People come from all around the world to see Mount Everest. But if you lived in Nepal and saw it lurking in the distance every day, it might not seem nearly as impressive. You might take it for granted or even dismiss it as no big deal. That’s really where we are today with Apple Inc. (NASDAQ:AAPL) and the absolutely gargantuan Apple cash hoard.
The tally for Apple’s cash and marketable securities has been so large for so long that no one really pays attention to it anymore. In fact, it seems the most common thing I hear said about the Apple cash stockpile these days is that “it’s really not that big.” People cite the fact that much of the quoted cash pile is really longer-term securities and remind you about Apple’s debt and potential tax implications.
Frankly, that’s ridiculous.
Apple Has a Lot of “Cash”
Even allowing for a massive tax haircut, AAPL’s cash hoard would rank as one of history largest treasures … a fortune that would make Croesus blush.
As of Apple’s latest quarterly earnings report, the company had $231.5 billion in cash and marketable securities. The Apple cash balance — the gross number, before any debt or tax considerations — would represent the 13th-largest company in the world: bigger than Wal-Mart Stores, Inc. (NYSE:WMT) and Procter & Gamble Co (NYSE:PG), and just a few billion shy of JPMorgan Chase & Co. (NYSE:JPM).
Of course, Apple’s cash is mostly overseas, while Apple’s $72.4 billion in debt is mostly domestic. But let’s pretend that AAPL suddenly got religion and decided it wanted to be debt-free now. And let’s further assume that Apple wanted to move its entire cash hoard stateside because … go America! And let’s take this one step further and assume that Apple is paying the full 35% U.S. corporate tax rate on the whole pile of money. (None of these are realistic assumptions, mind you, but let’s go through the exercise anyway.)
After taxes, Apple’s $231.5 billion in cash and securities becomes $150.5 billion. That would still put the Apple cash hoard in the top 30 largest companies in the S&P 500 … about on par with Phillip Morris International (NYSE:PM).
After stripping out the $72.4 billion in debt, the $150.5 billion becomes $78.1 billion. That’s still not exactly chump change. In fact, that’s nearly double the average (mean) market cap of all S&P 500 companies and more than four times bigger than the median market cap of all S&P 500 companies!
And remember, this all assumes the absolute worst-case scenario for taxes. Were Apple to actually attempt to repatriate its cash, it would likely negotiate much better terms. After all, if AAPL really thought it was going to get hit at 35% no matter what … wouldn’t it have gritted its teeth and brought the cash ashore by now?
So, yes. The Apple cash hoard is a big deal, no matter how you slice it.
Taking a Deeper Look at Apple’s War Chest
A skeptic will point out that only $18.2 billion of the $231.5 billion is actual “cash” in the bank. The rest is held in “marketable securities.” That’s true, but let’s dig a little deeper there. The quarterly 10-Q report gives a fair amount of detail as to what makes up the Apple cash hoard:
|Cash and Marketable Securities||Fair Market Value (millions) as of 6/25/2016|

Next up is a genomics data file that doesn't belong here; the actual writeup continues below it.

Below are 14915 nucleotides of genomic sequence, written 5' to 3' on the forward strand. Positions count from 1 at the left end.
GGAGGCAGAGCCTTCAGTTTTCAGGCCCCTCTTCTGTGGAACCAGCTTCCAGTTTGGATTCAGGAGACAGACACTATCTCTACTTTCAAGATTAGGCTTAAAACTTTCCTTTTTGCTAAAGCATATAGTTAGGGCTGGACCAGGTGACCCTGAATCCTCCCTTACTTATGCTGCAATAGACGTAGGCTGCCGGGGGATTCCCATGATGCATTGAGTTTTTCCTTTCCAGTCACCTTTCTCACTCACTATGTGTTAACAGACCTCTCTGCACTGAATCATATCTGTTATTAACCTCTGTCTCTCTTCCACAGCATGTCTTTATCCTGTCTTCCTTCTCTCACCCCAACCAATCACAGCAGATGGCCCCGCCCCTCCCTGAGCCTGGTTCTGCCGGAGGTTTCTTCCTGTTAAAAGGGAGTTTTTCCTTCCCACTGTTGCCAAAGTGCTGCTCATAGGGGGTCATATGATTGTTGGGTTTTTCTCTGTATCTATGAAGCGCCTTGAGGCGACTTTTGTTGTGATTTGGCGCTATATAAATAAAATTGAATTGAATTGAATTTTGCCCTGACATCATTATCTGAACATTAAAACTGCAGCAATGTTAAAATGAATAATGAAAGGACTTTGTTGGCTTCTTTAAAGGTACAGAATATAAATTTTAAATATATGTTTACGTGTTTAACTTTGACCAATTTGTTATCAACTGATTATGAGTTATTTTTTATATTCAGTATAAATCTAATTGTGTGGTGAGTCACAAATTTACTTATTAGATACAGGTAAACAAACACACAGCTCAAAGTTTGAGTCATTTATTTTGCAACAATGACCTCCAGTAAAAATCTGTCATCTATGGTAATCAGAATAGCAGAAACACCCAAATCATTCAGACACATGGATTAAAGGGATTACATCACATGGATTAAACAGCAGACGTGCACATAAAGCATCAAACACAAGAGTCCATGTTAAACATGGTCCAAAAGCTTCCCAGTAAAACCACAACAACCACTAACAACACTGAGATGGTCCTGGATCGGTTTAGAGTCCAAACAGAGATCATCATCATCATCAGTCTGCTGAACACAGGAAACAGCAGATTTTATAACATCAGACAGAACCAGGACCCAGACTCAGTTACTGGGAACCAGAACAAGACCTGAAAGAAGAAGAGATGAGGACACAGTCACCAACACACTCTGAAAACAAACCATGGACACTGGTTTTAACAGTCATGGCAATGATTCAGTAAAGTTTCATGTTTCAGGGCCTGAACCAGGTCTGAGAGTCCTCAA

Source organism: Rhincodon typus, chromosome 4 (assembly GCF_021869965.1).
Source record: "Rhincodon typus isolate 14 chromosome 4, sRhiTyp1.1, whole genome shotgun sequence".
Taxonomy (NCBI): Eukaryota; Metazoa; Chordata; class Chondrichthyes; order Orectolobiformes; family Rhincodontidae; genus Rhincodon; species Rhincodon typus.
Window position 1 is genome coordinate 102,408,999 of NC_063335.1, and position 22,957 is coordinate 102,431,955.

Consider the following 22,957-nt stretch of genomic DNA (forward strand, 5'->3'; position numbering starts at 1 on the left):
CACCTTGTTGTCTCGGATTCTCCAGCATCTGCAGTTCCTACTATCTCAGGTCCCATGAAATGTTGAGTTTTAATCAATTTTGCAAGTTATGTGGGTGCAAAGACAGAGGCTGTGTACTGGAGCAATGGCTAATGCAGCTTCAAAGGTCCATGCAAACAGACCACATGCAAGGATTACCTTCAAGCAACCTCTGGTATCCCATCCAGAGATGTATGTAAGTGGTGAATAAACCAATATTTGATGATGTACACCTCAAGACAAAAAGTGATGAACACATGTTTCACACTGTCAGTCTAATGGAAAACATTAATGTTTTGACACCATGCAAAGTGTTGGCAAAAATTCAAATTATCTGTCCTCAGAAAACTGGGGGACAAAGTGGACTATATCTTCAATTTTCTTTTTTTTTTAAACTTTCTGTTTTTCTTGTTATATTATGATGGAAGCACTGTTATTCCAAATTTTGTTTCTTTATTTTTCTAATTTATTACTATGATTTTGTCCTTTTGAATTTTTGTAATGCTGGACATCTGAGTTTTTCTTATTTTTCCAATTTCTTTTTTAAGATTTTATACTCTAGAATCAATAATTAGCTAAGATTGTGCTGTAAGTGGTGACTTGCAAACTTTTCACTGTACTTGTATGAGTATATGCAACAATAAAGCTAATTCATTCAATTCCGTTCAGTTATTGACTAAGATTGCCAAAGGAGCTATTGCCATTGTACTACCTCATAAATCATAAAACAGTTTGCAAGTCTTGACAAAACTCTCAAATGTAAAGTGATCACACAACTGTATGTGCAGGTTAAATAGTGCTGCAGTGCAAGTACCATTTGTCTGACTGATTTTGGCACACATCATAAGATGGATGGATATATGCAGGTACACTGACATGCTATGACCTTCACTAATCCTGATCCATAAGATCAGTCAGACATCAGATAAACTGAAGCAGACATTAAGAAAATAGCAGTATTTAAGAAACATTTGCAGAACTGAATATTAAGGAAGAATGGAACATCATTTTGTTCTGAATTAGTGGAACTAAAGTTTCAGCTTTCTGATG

|Money Market Funds||$3,318|
|U.S. Treasury Securities||$45,998|
|U.S. Agency Securities||$7,511|
|Non-U.S. Government Securities||$7,177|
|CDs and Time Deposits||$3,729|
|Mortgage- and Asset-Backed Securities||$18,515|
The biggest slice of Apple’s portfolio is made up of corporate bonds, which at $128.9 billion comprise about 56% of the total. The accounting sticklers are technically correct when they say these bonds are not technically “cash.” They’re not. Unlike cash and U.S. Treasury securities, corporate bonds do have credit risk. But credit risk over a diversified bond portfolio is manageable and not particularly concerning.
And that other great scourge of bond investors — interest rate risk — isn’t much of an issue because Apple intends to hold them until maturity. But let’s say that Apple needs to unload some of its bonds. As of quarter-end, AAPL was sitting on modest capital gains of about $1.3 billion on its total portfolio and about $750 million on its corporate bonds. So, even allowing for slight slippage due to transactions costs, Apple could liquidate its portfolio for cash if it needed to.
But the key takeaway here is that Apple’s marketable securities — while not technically “cash” — are close enough to cash for our purposes here. These are bonds, CDs, money market funds and other conservative savings vehicles you might find in the proverbial widows-and-orphans portfolio.
Bottom Line: Quit the Nitpicking
Yes, while the Apple cash hoard may no longer awe us like it once did … frankly, it should. Apple has managed to maintain its war chest while also embarking on one of the most aggressive dividend and share repurchase programs in history. If all goes as planned, Apple will have delivered more than $300 billion to shareholders in dividends and repurchases by 2017 since starting the program in 2012.
No matter how you slice it, that’s impressive.
Charles Lewis Sizemore, CFA is the principal of Sizemore Capital Management, a registered investment adviser in Dallas, Texas. As of this writing, he was long AAPL.